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Winners of Charlie Awards Show How Birthright is Having an Impact

January 13, 2004
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For Lach Litwer, a free trip to the Jewish state on the birthright israel program was the personal turning point that touched him as a Jew and jumpstarted his work speaking out for Israel at the University of Oregon.

Litwer, a 24-year-old student, was one of six graduates of birthright israel to receive one of the first annual Charlie Awards for returning home from the program and giving back to the local Jewish community in a meaningful way.

One of the open questions about the ambitious, $210 million program that sends young Jewish adults between the ages of 18 to 26 to Israel for free 10-day educational trips is whether they will emerge afterward as empowered activists in the Jewish community.

The program aims to boost Jewish identity among Diaspora youth and foster ties between them and Israel Israel and their own Jewish communities.

Without coming to Israel, “I would not have had any understanding of how important it is,” Litwer said in Jerusalem after receiving the award at the official residence of Israeli President Moshe Katsav.

“The communities stand to gain” from birthright, he said. “It’s investing, it’s creating organizers. People come back fired up about the Jewish community and wanting to make a difference.”

Litwer long had been involved in social-action projects but only recently had turned his attention to the Jewish community. After going on birthright, he found himself at the center of Israel advocacy efforts at the University of Oregon, where he is studying psychology.

He became the AIPAC liaison to the state of Oregon and was selected as the Grinspoon Israel advocacy intern for the 2003-04 academic year at his campus Hillel, where he has helped train a corps of underclassmen to speak out in support of Israel.

The Charlie Awards were founded by Lynn Schusterman in honor of her late husband, Charles Schusterman, one of the founders of birthright, which has brought some 60,000 young Diaspora Jews on free trips to Israel.

“They took the gift of birthright and incorporated it into their daily lives,” Schusterman said as she presented the awards. “They spread their love of Israel and connection to Israel and spread it to as many people as possible.”

The winners were people who had moved from the ranks of the uninvolved to community activism, personifying the success of birthright’s mission, Schusterman said.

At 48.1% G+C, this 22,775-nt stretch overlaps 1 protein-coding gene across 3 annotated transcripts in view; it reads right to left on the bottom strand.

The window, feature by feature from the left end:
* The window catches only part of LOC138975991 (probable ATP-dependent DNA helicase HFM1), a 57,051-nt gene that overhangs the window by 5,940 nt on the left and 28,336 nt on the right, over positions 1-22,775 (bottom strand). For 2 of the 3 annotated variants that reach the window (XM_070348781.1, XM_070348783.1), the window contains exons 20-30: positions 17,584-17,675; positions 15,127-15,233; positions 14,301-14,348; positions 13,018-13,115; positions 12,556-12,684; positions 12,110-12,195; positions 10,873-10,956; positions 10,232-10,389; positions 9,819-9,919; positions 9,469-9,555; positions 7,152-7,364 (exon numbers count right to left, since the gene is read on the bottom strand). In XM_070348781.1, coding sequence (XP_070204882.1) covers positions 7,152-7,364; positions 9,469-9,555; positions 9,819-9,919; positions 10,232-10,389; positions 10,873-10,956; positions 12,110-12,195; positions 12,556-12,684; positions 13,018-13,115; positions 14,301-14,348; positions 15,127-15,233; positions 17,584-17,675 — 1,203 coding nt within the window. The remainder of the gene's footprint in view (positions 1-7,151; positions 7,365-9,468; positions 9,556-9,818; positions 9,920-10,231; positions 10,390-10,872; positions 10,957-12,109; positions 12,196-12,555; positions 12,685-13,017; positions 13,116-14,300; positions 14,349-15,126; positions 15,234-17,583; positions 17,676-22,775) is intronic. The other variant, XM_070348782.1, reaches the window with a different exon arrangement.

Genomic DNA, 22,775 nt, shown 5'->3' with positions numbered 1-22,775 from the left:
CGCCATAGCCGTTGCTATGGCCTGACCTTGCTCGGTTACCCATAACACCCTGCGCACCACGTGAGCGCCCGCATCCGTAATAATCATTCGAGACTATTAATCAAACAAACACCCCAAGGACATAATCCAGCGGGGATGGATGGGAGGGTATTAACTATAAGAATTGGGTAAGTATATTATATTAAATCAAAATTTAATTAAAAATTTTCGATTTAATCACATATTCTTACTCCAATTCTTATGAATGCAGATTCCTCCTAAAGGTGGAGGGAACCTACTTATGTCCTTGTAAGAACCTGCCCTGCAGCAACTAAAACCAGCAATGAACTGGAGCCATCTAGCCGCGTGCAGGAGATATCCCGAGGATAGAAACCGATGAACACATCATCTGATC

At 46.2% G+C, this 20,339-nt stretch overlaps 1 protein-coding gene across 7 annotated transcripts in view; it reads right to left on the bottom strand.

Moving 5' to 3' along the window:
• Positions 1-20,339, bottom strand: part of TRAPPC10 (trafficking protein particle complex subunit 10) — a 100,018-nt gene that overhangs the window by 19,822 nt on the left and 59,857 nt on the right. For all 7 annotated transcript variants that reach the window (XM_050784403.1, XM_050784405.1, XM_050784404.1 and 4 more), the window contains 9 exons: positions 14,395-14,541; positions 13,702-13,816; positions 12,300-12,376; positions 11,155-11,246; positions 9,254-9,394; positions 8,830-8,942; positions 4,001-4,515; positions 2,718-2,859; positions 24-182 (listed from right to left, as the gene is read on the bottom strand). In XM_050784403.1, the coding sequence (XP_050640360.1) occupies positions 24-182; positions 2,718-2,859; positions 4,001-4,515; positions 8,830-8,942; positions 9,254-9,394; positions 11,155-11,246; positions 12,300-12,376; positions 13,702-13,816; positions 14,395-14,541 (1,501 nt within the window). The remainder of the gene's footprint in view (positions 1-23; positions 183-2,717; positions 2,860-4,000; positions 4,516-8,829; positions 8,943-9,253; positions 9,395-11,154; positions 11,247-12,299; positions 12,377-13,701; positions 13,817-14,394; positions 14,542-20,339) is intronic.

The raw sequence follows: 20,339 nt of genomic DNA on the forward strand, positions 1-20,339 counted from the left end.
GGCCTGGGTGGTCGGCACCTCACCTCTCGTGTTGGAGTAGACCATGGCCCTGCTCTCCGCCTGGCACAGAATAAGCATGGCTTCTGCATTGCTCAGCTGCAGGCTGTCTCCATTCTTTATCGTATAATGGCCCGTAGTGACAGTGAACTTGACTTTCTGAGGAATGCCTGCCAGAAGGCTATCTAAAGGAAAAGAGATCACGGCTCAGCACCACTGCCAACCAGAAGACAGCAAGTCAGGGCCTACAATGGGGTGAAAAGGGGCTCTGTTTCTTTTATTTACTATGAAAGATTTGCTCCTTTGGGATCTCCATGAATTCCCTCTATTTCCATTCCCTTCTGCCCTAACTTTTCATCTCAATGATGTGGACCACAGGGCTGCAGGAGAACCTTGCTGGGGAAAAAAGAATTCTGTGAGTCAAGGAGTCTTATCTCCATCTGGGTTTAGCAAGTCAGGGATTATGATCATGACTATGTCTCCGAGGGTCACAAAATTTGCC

“Birthright is a catalyst,” she said. We “want them to go home and do something with it.”

Winners of the Charlie Awards were selected from across the globe. Two were from the United States — Litwer and Los Angeles native Kimberly Gordon, 27, who helped form a group of young Jewish leaders in her area.

Elena Kotova Arenkova, 24, of St. Petersburg, Russia, was chosen for various activities, including founding the St. Petersburg Hillel Klezmer Band, which now performs across the country.

Jonathan Cohen Lozie, 23, who volunteers as a security officer at Jewish communal events and agencies, was recognized for his work organizing birthright graduates in Buenos Aires and generating interest in Israel there.

Johanna Herman, 22, won for her successful outreach as Hillel public-relations coordinator at the University of Toronto.

Kostya Mogilevych, 21, a Ukrainian immigrant now serving in the Israeli navy, also was honored. His interactions four years ago with a visiting birthright group led him to go on a tour of Jewish summer camps in Canada to promote Israel.

The six each received $1,800. They are to divide the money between a charity in Israel and another of their choosing in their home communities.

Having lunch together at a Jerusalem cafe, the winners listened to Schusterman, a leading philanthropist in the Jewish world, describe the process of choosing a cause.

“Each of you is going to have to sit down and look within yourselves and decide what is important to you,” she said.

Gordon said she planned to give the money to culture-related organizations. She said her birthright trip has helped mold her sense of Jewish identity and, in turn, her commitment to her Jewish community.

“I had a deeply rooted sense of American history and my identity as an American, and it was not until my birthright trip — where we ended up digging in caves and everything was 2,000 years old — that I connected with my own Jewish history,” she said. “You have to be in the land to connect with it.”

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